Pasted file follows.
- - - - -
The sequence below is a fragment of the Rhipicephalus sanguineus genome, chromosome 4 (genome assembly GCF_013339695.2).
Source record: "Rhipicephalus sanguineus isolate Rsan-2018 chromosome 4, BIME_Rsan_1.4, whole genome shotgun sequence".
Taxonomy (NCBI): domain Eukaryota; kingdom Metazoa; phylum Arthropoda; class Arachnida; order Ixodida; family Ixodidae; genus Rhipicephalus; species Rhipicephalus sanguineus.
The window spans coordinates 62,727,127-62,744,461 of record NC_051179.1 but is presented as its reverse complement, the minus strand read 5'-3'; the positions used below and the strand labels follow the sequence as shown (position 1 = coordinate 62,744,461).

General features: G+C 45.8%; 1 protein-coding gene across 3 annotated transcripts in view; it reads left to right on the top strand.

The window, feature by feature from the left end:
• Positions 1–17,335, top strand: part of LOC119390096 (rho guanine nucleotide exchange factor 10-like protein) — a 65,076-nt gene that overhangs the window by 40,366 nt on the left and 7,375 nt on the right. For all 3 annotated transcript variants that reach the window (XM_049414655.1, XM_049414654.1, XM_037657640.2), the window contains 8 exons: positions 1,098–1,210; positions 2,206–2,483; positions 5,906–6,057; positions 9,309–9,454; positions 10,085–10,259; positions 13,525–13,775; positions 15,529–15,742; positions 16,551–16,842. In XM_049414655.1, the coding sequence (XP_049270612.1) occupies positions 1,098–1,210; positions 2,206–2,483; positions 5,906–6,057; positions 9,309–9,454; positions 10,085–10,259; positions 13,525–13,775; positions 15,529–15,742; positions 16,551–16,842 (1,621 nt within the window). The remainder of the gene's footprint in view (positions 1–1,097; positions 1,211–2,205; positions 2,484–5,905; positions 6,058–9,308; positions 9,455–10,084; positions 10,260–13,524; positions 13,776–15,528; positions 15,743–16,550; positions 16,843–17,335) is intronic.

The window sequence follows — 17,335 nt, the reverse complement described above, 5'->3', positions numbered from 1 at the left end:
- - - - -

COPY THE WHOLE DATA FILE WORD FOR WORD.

The sequence below is a fragment of the Rhipicephalus sanguineus genome, chromosome 4 (genome assembly GCF_013339695.2).
Source record: "Rhipicephalus sanguineus isolate Rsan-2018 chromosome 4, BIME_Rsan_1.4, whole genome shotgun sequence".
Taxonomy (NCBI): domain Eukaryota; kingdom Metazoa; phylum Arthropoda; class Arachnida; order Ixodida; family Ixodidae; genus Rhipicephalus; species Rhipicephalus sanguineus.
The window spans coordinates 62,727,127-62,744,461 of record NC_051179.1 but is presented as its reverse complement, the minus strand read 5'-3'; the positions used below and the strand labels follow the sequence as shown (position 1 = coordinate 62,744,461).

General features: G+C 45.8%; 1 protein-coding gene across 3 annotated transcripts in view; it reads left to right on the top strand.

The window, feature by feature from the left end:
• Positions 1–17,335, top strand: part of LOC119390096 (rho guanine nucleotide exchange factor 10-like protein) — a 65,076-nt gene that overhangs the window by 40,366 nt on the left and 7,375 nt on the right. For all 3 annotated transcript variants that reach the window (XM_049414655.1, XM_049414654.1, XM_037657640.2), the window contains 8 exons: positions 1,098–1,210; positions 2,206–2,483; positions 5,906–6,057; positions 9,309–9,454; positions 10,085–10,259; positions 13,525–13,775; positions 15,529–15,742; positions 16,551–16,842. In XM_049414655.1, the coding sequence (XP_049270612.1) occupies positions 1,098–1,210; positions 2,206–2,483; positions 5,906–6,057; positions 9,309–9,454; positions 10,085–10,259; positions 13,525–13,775; positions 15,529–15,742; positions 16,551–16,842 (1,621 nt within the window). The remainder of the gene's footprint in view (positions 1–1,097; positions 1,211–2,205; positions 2,484–5,905; positions 6,058–9,308; positions 9,455–10,084; positions 10,260–13,524; positions 13,776–15,528; positions 15,743–16,550; positions 16,843–17,335) is intronic.

The window sequence follows — 17,335 nt, the reverse complement described above, 5'->3', positions numbered from 1 at the left end: